[EM] Copeland's criteria
Abd ul-Rahman Lomax
abd at lomaxdesign.com
Mon Sep 12 09:23:54 PDT 2005
At 01:52 AM 9/12/2005, Rob Lanphier wrote:
>As Abd alluded to in at least one email, it's possible to have a revised
>version of Copeland that works differently. For example, it could be
>possible to not credit a candidate with a victory if they don't receive
>majority support (called "Copeland Majority" for purposes of this mail).
>We'll say one point for a win, no points for a loss, tie, or
>"draw" (where neither candidate gets a majority).
There are election methods which produce raw data. How that data is
interpreted may or may not be part of the method. For example, a
method may produce a tie. How the tie is resolved may be independent
of the method. Whether or not there is an actual runoff, or if a coin
is tossed, the method is still the same method.
Before an election method is chosen, there is a fundamental question
which must be answered, which I have mentioned many times. I'll
approach the question by giving my own opinion about the answer,
recognizing that there are certainly arguments for a different
opinion (and if the status quo is an opinion, it certainly has more
adherents today than my opinion).
At what point do we consider a government democratic? I would say
that the minimum standard is that a majority of citizens *consent* to
it. Now, a democratic government might make undemocratic decisions,
because of rigidities in its structure (perhaps inevitable, though I
think the problem could be ameliorated substantially); however, then
we might ask at what point do we consider a *decision* democratic?
Again, the answer is, for me, the same: a decision is democratic when
a majority of citizens consent to it.
(I am not addressing the issue of the definition of citizenship. The
Greeks excluded slaves and women, if I'm correct; still, we can call
Greek democracy "democratic" *with respect to its citizens*, though
not with the population as a whole.)
So, for me, the implementation of an election is not democratic if a
majority of *voters* have not consented to the election result. Now,
there may be a mechanism which still produces a winner even when the
winner is short of a majority consent. It could still be called
"democratic" if the majority *consents to the mechanism.*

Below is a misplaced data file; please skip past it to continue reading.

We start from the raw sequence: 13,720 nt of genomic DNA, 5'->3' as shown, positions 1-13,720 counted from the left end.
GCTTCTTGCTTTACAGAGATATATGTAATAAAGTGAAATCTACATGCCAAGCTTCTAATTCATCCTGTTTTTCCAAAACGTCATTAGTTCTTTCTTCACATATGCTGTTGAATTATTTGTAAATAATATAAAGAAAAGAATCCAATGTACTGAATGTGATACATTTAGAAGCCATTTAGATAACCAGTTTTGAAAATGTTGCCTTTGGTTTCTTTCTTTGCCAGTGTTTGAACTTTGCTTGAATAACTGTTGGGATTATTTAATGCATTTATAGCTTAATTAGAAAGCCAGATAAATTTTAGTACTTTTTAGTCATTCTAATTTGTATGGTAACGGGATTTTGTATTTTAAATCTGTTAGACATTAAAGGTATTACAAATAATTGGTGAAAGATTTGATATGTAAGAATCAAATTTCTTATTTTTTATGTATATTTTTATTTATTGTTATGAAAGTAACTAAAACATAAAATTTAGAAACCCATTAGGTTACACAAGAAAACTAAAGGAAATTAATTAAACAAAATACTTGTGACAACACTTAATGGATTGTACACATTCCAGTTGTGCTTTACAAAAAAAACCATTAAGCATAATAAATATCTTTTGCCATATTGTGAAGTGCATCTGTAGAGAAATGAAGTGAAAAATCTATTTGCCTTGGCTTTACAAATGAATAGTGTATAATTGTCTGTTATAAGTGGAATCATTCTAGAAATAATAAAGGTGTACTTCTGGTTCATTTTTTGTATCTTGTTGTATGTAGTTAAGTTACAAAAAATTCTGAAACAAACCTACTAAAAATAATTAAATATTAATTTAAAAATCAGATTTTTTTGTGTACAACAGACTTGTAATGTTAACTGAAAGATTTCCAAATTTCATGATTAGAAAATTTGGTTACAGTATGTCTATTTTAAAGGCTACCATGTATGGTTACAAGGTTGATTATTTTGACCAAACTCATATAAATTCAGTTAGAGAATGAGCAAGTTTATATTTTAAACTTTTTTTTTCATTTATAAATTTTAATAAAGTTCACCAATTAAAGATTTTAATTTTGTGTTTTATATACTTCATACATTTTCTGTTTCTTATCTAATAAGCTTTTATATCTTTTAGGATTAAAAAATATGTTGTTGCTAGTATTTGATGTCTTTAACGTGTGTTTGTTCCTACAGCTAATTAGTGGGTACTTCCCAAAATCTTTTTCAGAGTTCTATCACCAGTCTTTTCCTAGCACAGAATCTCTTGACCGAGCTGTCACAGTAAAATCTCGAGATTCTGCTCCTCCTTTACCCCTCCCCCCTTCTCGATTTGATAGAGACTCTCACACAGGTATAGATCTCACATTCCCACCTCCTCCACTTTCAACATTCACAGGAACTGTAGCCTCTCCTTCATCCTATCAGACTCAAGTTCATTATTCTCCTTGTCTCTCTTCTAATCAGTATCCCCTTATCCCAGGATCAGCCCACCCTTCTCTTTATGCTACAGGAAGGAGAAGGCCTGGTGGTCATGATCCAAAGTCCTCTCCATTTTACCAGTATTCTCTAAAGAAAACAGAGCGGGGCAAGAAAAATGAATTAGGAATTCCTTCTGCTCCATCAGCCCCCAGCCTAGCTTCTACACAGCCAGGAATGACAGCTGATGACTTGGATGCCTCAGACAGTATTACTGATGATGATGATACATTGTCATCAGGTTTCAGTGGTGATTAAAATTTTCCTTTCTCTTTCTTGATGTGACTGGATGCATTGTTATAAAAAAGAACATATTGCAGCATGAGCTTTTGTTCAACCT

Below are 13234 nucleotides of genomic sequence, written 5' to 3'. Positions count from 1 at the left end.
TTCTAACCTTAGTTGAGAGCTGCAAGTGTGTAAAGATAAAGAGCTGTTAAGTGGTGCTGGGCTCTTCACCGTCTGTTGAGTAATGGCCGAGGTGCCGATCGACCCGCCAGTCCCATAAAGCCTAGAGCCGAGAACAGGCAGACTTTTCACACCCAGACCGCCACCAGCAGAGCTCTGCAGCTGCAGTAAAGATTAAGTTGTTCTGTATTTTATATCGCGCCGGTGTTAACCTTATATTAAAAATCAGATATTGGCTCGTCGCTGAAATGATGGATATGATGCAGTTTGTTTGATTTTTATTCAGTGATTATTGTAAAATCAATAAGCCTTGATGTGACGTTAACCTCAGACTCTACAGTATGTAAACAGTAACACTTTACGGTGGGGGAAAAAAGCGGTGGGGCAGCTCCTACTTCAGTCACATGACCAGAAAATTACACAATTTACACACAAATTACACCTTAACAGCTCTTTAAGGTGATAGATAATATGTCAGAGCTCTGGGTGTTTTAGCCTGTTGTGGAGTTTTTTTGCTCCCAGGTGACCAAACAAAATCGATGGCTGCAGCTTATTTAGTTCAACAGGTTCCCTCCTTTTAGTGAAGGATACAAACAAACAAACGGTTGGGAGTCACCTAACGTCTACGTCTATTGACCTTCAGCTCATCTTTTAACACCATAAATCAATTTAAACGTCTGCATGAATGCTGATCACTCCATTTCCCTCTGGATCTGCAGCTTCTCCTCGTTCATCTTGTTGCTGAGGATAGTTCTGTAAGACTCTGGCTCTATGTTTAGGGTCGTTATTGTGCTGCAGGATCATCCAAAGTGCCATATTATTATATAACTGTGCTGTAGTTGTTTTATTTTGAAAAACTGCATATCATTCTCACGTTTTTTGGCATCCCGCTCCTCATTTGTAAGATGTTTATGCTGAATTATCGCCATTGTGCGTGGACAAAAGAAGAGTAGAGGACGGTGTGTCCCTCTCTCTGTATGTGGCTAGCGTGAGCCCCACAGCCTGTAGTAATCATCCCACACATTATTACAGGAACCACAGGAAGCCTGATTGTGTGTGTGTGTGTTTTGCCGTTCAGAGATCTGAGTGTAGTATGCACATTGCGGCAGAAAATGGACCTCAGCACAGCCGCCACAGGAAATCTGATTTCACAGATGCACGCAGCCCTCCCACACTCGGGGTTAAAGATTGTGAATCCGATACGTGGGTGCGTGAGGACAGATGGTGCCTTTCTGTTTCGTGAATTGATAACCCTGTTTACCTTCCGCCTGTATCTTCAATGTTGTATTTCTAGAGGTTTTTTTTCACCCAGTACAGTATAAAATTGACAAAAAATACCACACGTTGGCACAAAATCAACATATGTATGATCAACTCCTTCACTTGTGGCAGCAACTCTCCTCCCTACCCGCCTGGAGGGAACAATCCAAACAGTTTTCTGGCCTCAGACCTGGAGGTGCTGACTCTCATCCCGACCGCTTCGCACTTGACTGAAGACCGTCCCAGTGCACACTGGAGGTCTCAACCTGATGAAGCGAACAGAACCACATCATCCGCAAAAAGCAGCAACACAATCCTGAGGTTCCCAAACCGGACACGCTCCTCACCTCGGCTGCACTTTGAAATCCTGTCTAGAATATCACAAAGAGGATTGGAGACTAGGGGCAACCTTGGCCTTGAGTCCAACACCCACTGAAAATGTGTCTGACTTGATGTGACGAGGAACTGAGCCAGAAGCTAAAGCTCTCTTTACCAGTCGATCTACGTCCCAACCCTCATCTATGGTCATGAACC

Such a consent may vary from time to time and election to election,
so simply passing a law providing for an election resolution, by
whatever method short of having measured a majority consent is not
sufficient. My grandfather's generation might have thought, for
example, that it was fine to elect a plurality candidate, and may
have consented to that; but this does not mean that *I* do. Conditions change.
There is, of course, an alternate view, which is that it is more
important that the office be filled without the delay and expense and
inconvenience of a runoff election. Frankly, I find this a dangerous
view, for the potential damage from a poor election result can be
enormous, compared to which the expense and inconvenience are trivial.
So I generally favor election methods which are designed such as to
encourage some kind of consensus. Approval and Range (with Approval
cutoffs, not always part of Range methods) are two such methods. For
a method which would truly maximize consent, I'd suggest Fractional
Approval Asset Voting (or any form of Asset Voting, though FAAV
shares the ballot simplicity of Approval and the more complex aspect,
the vote negotiations, only kick in if there is a majority failure).
(In Asset Voting, where there is a majority failure, the votes are
refigured as fractional approval, where, unlike standard Approval, if
a person has voted for two, each gets one-half vote. Then those who
have received the votes may reassign them to create a majority
winner. The fractional aspect is necessary, in this process, to
maintain one-person, one-vote.)
However, standard Approval Voting, without the Asset feature, could
certainly approach this, and I see no cogent argument that standard
Approval would be *worse* than what we already have in plurality.
Indeed, it does not guarantee a majority winner; however, it would
*probably* produce such more clearly. It eliminates, as a minimum,
the spoiler effect, where one gets a minority winner because the true
majority candidate's vote has been split by a clone or by another
candidate attracting part of that vote as a preference, but not as a
preference over the ultimate winner. It is this kind of result, all
too common, which is the worst feature of plurality; it should
actually be considered intolerable, for it is truly minority rule.
Other methods can achieve similar results, though sometimes with
problems. For example, strategic voting in IRV can result in burial
of a consensus candidate, once again producing a minority winner.
As to the issue of majority failure, what if, with each election,
there was a box to check, or, better, two boxes? I'll give the two:
() I consent to the result of this election even if there is no
() I prefer the inconvenience and expense of a runoff to the
acceptance of a minority winner.
(Of course, the actual wording would be a bit more terse.... but I
think you get the idea.)
It would be more efficient if there were one box to check. There are
two ways to do it, obviously, and it is not obvious to me which is
best, though it is obvious that they could produce different results....
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